01 May 2011
Malifaux Board: part 3
Malifaux Board: part 2
Malifaux Board: part 1
Things had been going pretty well with the boards this far so I shouldn't have been suprised when I had a bit of a 'mare when it came to the paint stage.
I had banked on my can of textured spray to give the boards a light coat that could be painted over. Unfortunately the nails I'd used were larger than necessary and insisted, in some cases, to sit proud of the playing surface which would not do at all. The can of textured spray made no impact on this issue and indeed failed to cover both boards with sufficient texture at all. My solution was to use some filler and a palette knife to disguise the protruding nails and add additional texture dotted around to hide the filled nails(!).
I then resorted to a tried and tested route of covering the whole board in some leftover emulsion paint (in this case "Toasted Almond") with some basing sand mixed in to add texture. This did a great job of covering both boards and unifying the filler. Only problem was there was now too much texture for a cobbled city street – would have been fantastic for a wild west environment – so I quickly sanded down the worst of it and got rid of any stones or large clumps of sand.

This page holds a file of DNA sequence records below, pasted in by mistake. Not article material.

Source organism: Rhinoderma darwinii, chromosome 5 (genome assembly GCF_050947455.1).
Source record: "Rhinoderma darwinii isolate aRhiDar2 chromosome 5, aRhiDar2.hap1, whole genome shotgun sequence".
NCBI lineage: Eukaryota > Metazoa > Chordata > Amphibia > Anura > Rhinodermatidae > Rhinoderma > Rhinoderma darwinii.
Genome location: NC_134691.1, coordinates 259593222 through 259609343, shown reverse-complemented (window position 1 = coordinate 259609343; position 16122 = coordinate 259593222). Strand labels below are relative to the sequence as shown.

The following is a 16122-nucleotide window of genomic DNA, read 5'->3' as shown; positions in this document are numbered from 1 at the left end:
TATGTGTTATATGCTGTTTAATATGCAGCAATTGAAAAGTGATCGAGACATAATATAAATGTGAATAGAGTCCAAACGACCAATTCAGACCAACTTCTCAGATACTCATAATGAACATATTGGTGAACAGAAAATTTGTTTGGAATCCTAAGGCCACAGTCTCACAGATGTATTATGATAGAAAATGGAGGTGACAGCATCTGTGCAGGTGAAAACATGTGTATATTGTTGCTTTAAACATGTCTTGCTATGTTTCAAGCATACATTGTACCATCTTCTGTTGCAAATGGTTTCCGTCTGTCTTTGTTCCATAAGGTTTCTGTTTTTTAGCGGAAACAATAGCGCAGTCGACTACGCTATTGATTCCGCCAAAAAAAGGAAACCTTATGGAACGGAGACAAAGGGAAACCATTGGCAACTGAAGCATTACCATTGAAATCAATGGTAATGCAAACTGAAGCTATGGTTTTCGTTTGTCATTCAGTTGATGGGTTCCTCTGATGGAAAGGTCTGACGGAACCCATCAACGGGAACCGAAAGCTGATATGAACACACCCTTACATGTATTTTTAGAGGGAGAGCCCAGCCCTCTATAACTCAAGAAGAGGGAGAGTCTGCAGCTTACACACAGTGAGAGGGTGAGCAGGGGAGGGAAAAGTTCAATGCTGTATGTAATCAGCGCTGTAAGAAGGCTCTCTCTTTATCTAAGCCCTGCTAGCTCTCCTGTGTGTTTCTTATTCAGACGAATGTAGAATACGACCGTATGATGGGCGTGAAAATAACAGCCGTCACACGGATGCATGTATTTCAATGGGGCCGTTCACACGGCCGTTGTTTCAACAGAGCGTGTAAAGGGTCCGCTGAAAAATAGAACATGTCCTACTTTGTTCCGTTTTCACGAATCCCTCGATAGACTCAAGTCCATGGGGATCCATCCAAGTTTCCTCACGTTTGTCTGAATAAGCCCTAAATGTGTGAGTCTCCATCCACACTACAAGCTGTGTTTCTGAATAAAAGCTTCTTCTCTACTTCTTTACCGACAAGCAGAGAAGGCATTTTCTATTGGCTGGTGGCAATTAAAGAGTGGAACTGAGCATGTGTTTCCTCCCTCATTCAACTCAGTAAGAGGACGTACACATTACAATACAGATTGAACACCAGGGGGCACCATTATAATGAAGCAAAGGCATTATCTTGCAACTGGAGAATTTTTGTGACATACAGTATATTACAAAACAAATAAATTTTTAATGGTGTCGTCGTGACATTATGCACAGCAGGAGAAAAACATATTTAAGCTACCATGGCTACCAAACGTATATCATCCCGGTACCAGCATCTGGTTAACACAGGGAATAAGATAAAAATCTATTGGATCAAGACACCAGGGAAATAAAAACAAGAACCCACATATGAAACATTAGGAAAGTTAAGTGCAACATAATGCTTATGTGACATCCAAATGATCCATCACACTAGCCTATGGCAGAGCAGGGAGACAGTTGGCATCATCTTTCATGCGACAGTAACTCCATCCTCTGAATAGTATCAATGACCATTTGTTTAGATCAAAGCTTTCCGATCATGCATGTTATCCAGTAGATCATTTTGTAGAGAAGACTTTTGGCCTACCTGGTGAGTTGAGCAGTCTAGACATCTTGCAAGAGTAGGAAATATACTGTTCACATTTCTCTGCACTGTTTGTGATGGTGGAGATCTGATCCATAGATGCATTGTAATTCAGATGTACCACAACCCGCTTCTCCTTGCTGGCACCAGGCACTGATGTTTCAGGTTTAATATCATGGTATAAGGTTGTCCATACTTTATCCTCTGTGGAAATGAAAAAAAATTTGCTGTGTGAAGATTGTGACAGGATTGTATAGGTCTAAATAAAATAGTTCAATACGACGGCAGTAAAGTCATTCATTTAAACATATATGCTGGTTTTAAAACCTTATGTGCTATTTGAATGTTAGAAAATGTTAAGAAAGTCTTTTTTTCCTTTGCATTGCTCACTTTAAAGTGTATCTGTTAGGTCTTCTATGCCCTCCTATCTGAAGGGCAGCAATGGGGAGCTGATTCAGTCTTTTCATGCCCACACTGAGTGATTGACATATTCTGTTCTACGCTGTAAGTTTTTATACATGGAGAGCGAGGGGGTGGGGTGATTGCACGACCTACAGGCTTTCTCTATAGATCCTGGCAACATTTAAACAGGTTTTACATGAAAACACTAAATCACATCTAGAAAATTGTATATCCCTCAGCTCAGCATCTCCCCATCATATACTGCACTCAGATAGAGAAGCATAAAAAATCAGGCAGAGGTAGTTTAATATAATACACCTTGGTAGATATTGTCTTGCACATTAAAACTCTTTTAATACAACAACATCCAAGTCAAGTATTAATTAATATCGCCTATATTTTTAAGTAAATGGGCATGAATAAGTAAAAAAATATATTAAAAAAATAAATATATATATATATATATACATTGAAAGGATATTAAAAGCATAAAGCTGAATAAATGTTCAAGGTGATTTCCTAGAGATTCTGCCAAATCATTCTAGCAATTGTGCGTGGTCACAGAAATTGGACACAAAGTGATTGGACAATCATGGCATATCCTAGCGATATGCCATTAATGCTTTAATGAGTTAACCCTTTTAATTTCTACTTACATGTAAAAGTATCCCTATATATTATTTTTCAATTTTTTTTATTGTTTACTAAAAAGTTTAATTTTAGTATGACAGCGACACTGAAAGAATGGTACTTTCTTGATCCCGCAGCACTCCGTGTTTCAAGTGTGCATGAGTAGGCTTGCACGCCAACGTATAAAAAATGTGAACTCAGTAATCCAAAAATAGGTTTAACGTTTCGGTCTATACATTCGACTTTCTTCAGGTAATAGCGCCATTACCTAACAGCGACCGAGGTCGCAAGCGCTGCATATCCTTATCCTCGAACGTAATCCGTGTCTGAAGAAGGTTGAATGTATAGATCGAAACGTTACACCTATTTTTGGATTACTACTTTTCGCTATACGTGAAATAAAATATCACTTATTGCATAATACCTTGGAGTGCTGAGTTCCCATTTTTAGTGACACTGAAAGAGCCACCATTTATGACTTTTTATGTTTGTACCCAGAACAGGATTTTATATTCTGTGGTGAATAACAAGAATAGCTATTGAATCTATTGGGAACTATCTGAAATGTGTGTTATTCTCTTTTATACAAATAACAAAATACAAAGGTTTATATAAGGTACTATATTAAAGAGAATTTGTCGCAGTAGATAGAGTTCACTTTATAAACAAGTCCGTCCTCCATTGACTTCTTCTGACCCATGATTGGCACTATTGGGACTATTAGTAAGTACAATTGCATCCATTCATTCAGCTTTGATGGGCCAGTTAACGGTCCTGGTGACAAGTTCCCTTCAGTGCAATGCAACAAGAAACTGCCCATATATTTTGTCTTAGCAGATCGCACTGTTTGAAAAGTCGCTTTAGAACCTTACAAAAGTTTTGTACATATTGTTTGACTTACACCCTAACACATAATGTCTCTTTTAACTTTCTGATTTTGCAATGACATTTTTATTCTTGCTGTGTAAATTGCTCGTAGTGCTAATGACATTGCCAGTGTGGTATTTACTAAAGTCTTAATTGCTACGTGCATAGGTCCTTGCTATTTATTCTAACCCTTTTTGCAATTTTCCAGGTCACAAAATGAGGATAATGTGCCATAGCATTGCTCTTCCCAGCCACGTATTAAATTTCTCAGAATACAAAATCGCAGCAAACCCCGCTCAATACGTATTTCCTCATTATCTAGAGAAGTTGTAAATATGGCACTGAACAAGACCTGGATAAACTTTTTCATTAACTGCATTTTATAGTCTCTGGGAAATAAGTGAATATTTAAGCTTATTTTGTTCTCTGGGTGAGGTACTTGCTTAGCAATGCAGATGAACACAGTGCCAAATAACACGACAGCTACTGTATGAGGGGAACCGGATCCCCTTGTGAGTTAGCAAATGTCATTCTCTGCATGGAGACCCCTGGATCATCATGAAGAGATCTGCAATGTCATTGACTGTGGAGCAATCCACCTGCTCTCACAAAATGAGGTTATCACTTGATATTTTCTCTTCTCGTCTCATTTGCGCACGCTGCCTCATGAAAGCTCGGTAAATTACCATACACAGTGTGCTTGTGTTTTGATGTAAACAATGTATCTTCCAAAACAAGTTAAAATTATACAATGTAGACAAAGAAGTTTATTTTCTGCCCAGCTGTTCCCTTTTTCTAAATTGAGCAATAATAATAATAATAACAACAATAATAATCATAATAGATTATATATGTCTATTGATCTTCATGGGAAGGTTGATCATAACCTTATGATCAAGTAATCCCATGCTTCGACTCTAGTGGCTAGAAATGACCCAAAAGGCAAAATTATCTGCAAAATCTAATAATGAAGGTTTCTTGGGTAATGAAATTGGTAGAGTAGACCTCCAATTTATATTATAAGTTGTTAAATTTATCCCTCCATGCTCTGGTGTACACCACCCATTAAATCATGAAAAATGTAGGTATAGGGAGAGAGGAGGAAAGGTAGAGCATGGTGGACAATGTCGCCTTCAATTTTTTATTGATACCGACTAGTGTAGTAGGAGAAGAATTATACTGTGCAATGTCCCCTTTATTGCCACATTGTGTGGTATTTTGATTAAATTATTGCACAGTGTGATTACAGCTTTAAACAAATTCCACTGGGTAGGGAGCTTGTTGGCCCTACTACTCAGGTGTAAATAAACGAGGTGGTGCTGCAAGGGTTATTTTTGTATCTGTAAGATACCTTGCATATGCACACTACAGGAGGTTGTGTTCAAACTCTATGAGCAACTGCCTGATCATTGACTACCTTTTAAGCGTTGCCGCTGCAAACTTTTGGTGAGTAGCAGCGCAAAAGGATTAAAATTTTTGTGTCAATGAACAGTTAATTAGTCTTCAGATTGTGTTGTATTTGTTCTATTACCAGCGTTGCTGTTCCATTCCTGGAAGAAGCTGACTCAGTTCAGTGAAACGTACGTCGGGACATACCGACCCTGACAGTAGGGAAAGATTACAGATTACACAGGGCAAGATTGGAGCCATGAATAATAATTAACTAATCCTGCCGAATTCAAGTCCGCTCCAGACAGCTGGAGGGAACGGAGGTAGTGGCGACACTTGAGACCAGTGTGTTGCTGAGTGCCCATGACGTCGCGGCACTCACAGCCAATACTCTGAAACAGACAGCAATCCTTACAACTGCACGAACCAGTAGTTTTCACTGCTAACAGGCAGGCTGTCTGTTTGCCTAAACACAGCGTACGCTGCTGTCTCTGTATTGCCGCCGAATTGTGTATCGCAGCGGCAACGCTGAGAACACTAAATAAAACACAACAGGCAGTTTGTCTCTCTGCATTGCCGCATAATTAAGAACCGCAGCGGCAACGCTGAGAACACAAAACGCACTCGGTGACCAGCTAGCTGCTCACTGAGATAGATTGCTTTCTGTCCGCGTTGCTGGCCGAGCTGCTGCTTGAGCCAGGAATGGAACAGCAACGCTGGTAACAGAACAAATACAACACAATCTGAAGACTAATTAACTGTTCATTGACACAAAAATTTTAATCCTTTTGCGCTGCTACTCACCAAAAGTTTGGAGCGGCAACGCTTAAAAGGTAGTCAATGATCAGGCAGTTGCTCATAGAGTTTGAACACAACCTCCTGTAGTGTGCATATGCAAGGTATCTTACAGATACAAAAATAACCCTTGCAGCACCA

I then went to get some paint to start the dressing up of the boards – Craig and Rose's 1829 period colour range from B&Q "Clove Brown". Unfortunately the tester pot I'd bought wasn't really enough to cover the lighter beige underneath in one coat, leaving streaks.
Whilst I left the boards to dry I had a think and came up with the next stage of the painting plan. I took the remains of the Clove Brown paint and mixed it in a roller tray with some black artists' acrylic and a reasonable amount of water. I then coated the boards thoroughly in this dark wash to knock everything back and give me a decent basecoat from which to start painting the details. By pure chance it worked out quite well – if only I'd have thought more about it sooner I could have avoided unnecessary expense and effort.
Malifaux Board: part 4
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great results there. I managed to get hold of a few rolls of cobble stone effect vynal to save on texture painting the boards, but this is a great alternative.ReplyDelete